(Bloomberg News) Identity thieves are poised to claim $21 billion in fraudulent tax refunds over the next five years, according to a report by the inspector general who oversees the U.S. Internal Revenue Service.
The report released Thursday documents the growth in tax fraud through identity theft and includes previously unreleased details of potentially fraudulent returns.
For example, the IRS sent more than $3.3 million in refunds to an address in Lansing, Michigan, that was listed on 2,137 separate tax returns. In at least 10 cases, the IRS sent more than 300 direct deposits of refunds totaling more than $470,000 to the same bank account.
"At a time when every dollar counts, these results are extremely troubling," said J. Russell George, the treasury inspector general for tax administration, in a statement. "Undetected tax refund fraud results in significant unintended federal outlays and has the potential to erode taxpayer confidence in our nation's system of tax administration."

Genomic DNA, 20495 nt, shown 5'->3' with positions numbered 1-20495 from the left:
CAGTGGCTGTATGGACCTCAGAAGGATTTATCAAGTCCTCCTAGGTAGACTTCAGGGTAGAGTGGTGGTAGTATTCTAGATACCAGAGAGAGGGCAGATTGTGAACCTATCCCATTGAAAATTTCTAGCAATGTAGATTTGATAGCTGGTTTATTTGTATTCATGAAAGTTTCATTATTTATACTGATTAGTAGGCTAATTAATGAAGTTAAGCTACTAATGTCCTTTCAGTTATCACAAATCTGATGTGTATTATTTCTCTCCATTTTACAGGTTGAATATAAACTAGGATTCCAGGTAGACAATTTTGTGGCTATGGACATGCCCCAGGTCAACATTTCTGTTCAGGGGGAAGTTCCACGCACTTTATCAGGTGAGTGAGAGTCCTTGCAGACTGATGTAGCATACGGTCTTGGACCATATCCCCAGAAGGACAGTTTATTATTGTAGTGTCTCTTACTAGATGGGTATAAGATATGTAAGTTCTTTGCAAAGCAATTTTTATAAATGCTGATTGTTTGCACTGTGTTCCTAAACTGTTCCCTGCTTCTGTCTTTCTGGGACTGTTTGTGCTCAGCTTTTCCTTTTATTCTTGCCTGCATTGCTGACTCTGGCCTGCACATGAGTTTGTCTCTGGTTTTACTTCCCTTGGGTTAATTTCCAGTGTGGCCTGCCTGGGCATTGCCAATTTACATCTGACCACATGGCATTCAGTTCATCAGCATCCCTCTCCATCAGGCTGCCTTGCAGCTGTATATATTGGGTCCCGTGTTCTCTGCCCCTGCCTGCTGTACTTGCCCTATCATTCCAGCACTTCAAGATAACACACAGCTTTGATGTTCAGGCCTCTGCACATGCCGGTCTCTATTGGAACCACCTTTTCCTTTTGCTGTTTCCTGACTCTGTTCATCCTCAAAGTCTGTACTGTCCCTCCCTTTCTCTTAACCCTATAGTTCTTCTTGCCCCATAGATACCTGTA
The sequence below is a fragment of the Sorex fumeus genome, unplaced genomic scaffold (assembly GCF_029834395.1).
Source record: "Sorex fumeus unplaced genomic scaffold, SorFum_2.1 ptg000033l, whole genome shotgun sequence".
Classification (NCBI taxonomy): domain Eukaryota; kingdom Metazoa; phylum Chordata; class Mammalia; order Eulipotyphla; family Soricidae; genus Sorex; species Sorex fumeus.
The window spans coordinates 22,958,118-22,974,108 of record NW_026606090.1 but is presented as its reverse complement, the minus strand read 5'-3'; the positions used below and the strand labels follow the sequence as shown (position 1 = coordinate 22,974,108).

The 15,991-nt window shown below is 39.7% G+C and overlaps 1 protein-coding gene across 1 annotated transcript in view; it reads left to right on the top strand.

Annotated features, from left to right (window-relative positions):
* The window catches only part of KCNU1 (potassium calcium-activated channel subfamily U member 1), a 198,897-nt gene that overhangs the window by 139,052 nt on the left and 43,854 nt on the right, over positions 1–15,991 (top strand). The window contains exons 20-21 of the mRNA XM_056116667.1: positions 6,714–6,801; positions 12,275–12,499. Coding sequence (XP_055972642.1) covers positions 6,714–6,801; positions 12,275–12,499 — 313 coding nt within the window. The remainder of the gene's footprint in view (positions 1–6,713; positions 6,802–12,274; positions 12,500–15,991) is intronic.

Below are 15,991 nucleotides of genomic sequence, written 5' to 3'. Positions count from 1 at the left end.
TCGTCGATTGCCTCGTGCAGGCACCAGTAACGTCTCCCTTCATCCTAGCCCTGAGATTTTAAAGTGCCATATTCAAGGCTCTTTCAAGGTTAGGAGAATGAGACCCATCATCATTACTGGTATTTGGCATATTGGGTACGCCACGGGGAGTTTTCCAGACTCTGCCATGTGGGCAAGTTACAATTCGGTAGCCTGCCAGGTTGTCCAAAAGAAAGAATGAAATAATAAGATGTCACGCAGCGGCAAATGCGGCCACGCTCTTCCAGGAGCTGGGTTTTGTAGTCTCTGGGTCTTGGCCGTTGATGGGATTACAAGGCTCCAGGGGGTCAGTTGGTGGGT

The IRS has been seeking to combat identity theft for several years as it tries to keep up with evolving schemes while avoiding delays in legitimate refunds.
The IRS disputed the $21 billion estimate. In a statement, it said the amount is "significantly overstated" because of changes made in detecting identity theft. The report mostly covers the 2011 tax filing season and relies on data that wasn't necessarily available to the IRS at the time, wrote Peggy Bogadi, commissioner of the IRS wage and investment division.
"We are devoting significant resources to combat tax refund fraud using stolen identities and have already taken action with respect to issues identified in the report," she wrote.
In a statement released today, the agency said it has changed its screening filters to address the issues raised in the report.
"To date for this year, almost $12 billion in confirmed refund fraud has been stopped, and at least half of this is confirmed identity theft," according to the statement. "The amount stopped will continue to grow, and the IRS is on pace to significantly exceed the amount of confirmed refund fraud prevented compared with prior years."